Politics
              Chickens are hung in line at a slaughterhouse, approved by the municipal government to process poultry, after live poultry trading was banned following the H7N9 bird flu outbreak, in Pudong, Shanghai Friday, April 12, 2013. After a new and lethal strain of bird flu emerged in Shanghai two weeks ago, the government of China

Big Chicken in Mississippi Politics

Photo of Neil Munro
Neil Munro
White House Correspondent

Mississippi Sen. Thad Cochran is relying on the state’s biggest chicken salesman to help him win his fierce winner-take-all primary battle with State Sen. Chris McDaniel.

Joe Sanderson, the primary owner of the nation’s tied-for-third-largest chicken processor, is Cochran’s fundraising chairman, and he’s using his state-wide clout to win funds for Cochran’s campaign.

Chicken moguls have huge influence in southern agricultural states, but they don’t have the cachet of Silicon Valley’s software moguls, and they are rarely feted by the New York Times or Vogue magazine.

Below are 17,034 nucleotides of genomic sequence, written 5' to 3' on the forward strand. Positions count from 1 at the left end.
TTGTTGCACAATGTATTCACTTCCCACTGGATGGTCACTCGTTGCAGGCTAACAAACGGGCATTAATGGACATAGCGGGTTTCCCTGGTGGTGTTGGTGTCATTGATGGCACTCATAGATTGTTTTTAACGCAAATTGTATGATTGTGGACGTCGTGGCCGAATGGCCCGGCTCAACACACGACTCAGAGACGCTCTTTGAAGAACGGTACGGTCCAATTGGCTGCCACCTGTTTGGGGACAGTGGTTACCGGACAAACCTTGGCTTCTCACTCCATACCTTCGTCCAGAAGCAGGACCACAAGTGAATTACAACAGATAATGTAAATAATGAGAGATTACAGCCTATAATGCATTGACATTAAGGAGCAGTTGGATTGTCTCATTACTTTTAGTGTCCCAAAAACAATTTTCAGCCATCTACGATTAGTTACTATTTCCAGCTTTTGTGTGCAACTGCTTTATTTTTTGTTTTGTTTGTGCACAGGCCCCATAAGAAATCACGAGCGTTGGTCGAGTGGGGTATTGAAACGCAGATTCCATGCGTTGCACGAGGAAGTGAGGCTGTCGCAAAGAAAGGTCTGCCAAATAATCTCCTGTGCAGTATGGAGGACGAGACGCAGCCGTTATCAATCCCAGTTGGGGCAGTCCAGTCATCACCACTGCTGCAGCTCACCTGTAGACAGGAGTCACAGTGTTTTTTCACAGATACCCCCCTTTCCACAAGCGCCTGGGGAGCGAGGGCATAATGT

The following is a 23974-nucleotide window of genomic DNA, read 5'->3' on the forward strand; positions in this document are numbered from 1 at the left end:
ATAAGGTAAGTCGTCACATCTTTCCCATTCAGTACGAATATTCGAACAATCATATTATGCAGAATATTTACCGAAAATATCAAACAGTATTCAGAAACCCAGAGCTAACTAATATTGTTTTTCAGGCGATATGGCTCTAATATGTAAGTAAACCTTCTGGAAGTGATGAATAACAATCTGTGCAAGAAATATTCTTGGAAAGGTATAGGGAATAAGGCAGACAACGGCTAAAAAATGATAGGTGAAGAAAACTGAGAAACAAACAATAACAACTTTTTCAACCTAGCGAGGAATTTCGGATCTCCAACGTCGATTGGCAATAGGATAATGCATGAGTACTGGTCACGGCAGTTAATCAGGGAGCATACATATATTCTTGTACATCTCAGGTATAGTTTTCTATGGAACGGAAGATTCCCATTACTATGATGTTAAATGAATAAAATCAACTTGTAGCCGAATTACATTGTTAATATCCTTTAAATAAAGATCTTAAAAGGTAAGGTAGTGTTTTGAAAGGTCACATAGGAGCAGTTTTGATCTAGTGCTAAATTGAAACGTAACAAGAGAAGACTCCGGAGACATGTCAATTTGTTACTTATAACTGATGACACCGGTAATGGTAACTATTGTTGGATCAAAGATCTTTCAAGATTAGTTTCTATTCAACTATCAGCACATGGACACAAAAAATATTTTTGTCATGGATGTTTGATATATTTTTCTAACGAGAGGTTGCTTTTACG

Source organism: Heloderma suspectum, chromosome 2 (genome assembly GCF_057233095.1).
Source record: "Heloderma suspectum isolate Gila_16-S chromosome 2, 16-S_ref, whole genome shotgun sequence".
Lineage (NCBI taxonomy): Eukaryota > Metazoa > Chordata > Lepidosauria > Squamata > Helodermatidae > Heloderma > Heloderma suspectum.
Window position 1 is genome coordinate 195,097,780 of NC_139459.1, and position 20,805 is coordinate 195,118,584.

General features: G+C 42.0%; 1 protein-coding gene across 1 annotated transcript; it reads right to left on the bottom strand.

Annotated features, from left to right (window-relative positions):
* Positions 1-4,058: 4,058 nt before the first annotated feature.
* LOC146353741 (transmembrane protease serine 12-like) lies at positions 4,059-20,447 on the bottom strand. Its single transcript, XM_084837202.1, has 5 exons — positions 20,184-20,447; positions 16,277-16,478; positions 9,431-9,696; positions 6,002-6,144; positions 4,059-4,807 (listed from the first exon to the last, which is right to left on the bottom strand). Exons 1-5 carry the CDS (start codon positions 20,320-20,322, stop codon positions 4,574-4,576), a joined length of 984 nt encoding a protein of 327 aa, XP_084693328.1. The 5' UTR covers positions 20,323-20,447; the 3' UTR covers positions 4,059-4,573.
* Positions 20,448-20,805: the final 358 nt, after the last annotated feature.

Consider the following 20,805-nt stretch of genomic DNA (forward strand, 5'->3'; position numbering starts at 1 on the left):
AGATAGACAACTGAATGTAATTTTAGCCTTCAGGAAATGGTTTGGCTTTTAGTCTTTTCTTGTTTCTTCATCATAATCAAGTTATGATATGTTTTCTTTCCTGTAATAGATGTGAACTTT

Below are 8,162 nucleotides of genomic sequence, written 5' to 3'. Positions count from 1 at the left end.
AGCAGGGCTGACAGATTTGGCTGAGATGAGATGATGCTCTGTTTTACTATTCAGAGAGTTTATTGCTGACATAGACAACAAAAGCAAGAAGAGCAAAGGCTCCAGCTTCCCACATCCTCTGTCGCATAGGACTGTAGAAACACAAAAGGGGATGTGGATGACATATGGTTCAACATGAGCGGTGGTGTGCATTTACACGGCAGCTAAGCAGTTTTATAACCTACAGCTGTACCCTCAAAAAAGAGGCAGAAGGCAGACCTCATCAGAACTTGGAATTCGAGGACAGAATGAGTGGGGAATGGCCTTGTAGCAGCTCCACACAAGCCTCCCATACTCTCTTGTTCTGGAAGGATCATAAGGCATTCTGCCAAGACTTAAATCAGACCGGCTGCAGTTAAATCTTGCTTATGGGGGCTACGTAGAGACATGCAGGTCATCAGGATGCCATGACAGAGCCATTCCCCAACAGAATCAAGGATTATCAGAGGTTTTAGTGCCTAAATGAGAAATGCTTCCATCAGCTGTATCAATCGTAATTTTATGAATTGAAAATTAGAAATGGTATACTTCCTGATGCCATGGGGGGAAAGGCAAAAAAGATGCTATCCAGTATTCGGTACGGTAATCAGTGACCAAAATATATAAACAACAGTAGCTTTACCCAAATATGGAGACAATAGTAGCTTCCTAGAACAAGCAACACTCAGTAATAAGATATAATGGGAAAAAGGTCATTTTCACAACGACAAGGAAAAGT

There’s a reason for that low status. The business of killing and processing chickens is so tough, horrible and poorly-paid that not even criminals will participate for more than a few days, said Haley Barbour, a former governor, a close ally of Sanderson and an insistent advocate for more immigration.

Working at a slaughterhouse is “nasty, dirty work where every day the [workers] come home covered in blood and guts, veins and feet and feathers,” Barbour said at an immigration-boosting event held by the Bipartisan Policy Center, an D.C-based business advocacy group.

Not even convicts in the state’s work-release program will do the job, Barbour added. “The inmates, they won’t stay two days, they’d rather be in a penitentiary than work in a chicken plant,” he said.

The conditions are so terrible that Americans won’t work in the slaughterhouses, and the companies have to hire illegals, Barbour suggested.

“You go into a chicken-processing plant anywhere in Mississippi, and if you can find somebody on the floor who speaks English, I’ll give you $100,” he said, before making a pitch for a new immigration reform that would allow companies to hire more foreign workers in place of Americans.

Barbour has a long history with Sanderson. As governor, he appointed Sanderson as one of six chairman or vice chairmen of the Governor’s Commission on Recovery, Rebuilding and Renewal, after Hurricane Katrina in 2005.

In Mississippi, they’re now working together for the same cause: re-electing Cochran.